Today was just full of bizarre encounters.  If you'll recall, I mentioned last night (right before my etiquette PSA) that it took me 45 minutes to find parking when I got home from work.  You can probably imagine that by that time, I was going to park anywhere that would not involve my car being towed, so I ended up in a metered spot.  By the time I parked there, the timeframe was no longer applicable, but I would need to move my car by 10 am this morning or risk getting a ticket.

If I wanted to pay to park my car, I'd use a lot and not circle my neighborhood for 45 minutes.

So, I got up with Mister today and moved my car when he left for work.  Since I was up and showered and dressed, I decided to be as productive as possible before I had to go teach in the afternoon.  I browsed through a few bookstores but came out empty-handed.  I did not leave The House of Tea empty-handed, though!

I have now come into possession of my very own ounce of matcha!  It was very exciting.  What will be even more exciting will be the horrendous "trial and error" method I will use to learn how to make my own cups of matcha.  I hope it won't matter that I didn't invest in the cute little bamboo whisk.  I already have four, so unless there is some kind of awful chemical reaction that results from using a metal whisk, there is no reason to buy another whisk right now.

After I had secured my matcha (the tea store is only open three days a week), I wandered down to one last bookstore and then thought I would check out the Craft Fair on Headhouse Square.  There is a lot of beautiful jewelry.  It's a shame Mister works on Saturdays.  After a short bit of "window" shopping, I headed over to Whole Foods and picked up some fruit.  I don't actually need to go grocery shopping until Wednesday, but I've been going through 3-5 pieces of fruit a day for the past week or so, and I ate my last pear and 2 kiwis for breakfast this morning, so tomorrow's breakfast would have been sad/nonexistent.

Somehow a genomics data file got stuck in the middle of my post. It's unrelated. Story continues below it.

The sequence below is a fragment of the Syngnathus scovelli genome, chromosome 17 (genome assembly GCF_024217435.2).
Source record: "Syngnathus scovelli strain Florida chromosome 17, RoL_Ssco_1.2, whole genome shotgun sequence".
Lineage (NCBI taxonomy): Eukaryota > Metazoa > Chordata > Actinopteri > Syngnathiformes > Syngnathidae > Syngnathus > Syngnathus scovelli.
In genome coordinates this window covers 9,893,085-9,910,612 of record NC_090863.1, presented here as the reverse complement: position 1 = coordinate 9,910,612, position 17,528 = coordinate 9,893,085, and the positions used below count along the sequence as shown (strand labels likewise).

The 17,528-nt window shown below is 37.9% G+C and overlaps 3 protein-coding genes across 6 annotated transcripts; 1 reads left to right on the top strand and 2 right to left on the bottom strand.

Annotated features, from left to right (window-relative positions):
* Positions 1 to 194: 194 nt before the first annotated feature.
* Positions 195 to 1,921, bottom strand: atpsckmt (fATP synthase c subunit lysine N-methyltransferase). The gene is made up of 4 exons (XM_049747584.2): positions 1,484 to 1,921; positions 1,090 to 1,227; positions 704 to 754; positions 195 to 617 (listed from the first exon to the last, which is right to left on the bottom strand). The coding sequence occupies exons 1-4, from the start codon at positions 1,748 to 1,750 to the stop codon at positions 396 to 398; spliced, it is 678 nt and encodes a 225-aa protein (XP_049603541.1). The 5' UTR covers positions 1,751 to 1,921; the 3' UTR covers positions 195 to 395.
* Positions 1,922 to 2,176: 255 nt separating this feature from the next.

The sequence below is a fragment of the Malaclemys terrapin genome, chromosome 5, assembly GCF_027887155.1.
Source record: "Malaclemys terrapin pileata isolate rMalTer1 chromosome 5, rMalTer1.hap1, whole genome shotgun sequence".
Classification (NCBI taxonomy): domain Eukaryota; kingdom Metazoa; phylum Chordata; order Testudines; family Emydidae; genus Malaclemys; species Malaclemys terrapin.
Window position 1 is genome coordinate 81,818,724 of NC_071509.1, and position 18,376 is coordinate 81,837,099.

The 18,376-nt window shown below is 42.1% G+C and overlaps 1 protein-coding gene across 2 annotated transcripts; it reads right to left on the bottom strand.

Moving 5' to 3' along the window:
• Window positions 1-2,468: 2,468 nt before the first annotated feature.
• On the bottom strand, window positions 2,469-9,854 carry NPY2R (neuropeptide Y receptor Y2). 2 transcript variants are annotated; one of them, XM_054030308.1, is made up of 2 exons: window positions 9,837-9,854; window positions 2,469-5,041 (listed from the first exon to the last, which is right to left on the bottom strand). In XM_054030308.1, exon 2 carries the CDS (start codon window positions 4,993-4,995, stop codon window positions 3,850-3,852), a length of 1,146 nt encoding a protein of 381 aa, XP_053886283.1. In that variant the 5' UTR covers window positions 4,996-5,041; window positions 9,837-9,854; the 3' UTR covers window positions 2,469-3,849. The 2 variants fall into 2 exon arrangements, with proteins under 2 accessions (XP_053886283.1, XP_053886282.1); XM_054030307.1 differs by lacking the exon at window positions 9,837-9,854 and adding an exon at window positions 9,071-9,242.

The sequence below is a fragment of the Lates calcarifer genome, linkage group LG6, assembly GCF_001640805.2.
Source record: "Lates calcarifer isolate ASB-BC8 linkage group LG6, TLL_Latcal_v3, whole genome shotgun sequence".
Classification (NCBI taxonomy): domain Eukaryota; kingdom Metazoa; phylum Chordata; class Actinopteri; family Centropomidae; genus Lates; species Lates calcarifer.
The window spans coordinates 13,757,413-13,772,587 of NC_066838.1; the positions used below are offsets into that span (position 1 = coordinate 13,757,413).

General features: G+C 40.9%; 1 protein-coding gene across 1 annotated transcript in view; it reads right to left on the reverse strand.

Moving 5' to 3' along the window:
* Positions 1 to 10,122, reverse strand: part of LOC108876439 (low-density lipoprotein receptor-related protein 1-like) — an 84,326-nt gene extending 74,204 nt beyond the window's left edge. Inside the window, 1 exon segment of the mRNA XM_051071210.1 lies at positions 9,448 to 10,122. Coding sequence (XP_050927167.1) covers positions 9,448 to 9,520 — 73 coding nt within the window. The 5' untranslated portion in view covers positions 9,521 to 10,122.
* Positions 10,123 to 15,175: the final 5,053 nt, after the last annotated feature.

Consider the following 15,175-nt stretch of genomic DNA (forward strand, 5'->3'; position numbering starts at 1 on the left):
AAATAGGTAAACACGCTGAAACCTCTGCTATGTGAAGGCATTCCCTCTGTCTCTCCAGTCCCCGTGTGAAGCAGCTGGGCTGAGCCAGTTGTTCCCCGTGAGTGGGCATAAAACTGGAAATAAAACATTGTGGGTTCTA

Actually, let me interrupt my generally pointless rambling for a moment to bring you a True Story About Breakfast.

You heard me.  Breakfast.

We've all heard that breakfast is the most important meal of the day, although we've also probably each heard a few different reasons why that is so.  In Skinny Bitch, Rory and Kim assert that what you eat for breakfast sets the tone for the rest of the day.  This makes sense to my brain and I've read that before.  If you eat crap, you'll crave crap - Lucky Charms for breakfast = Big Mac for lunch, so to speak.  On the other hand, if you start your day with something pure, clean, and completely natural, can probably follow the thread.  They explain that their Perfect Breakfast consists of three pieces (or servings) of fruit, consumed slowly, and one at a time - not like a fruit salad.  They explain that this is the perfect "skinny bitch" breakfast because fruit, when consumed alone, moves quickly through the digestive process, leaving your body free to work off stored fat once you've finished digesting your breakfast.  My thoughts?

Give me a break!  You must be kidding me!  I thought they were mad for even suggesting something like that - why would I want a breakfast that digests quickly?  Doesn't it have to carry me through, energy-wise and hunger-prevention-wise until lunchtime?  They even admit that not everyone can get into an exclusively fruit breakfast, and in their 4-week "diet" menu they do include a protein source and/or a bread/grain with breakfast each day.  I'll tell you what, though - my curiosity got the better of me, so one day last weekend (when I would be home to shove more food in my face if I became as overwhelmingly hungry as I anticipated I would become), I tried it.  First, I had a nectarine.  Then, I had a kiwi, and a second kiwi after that.  I felt sated, clean, and most importantly, energized.  I felt pure!  So, I kept doing it, and every day I am still surprised when I'm not starving within an hour of breakfast.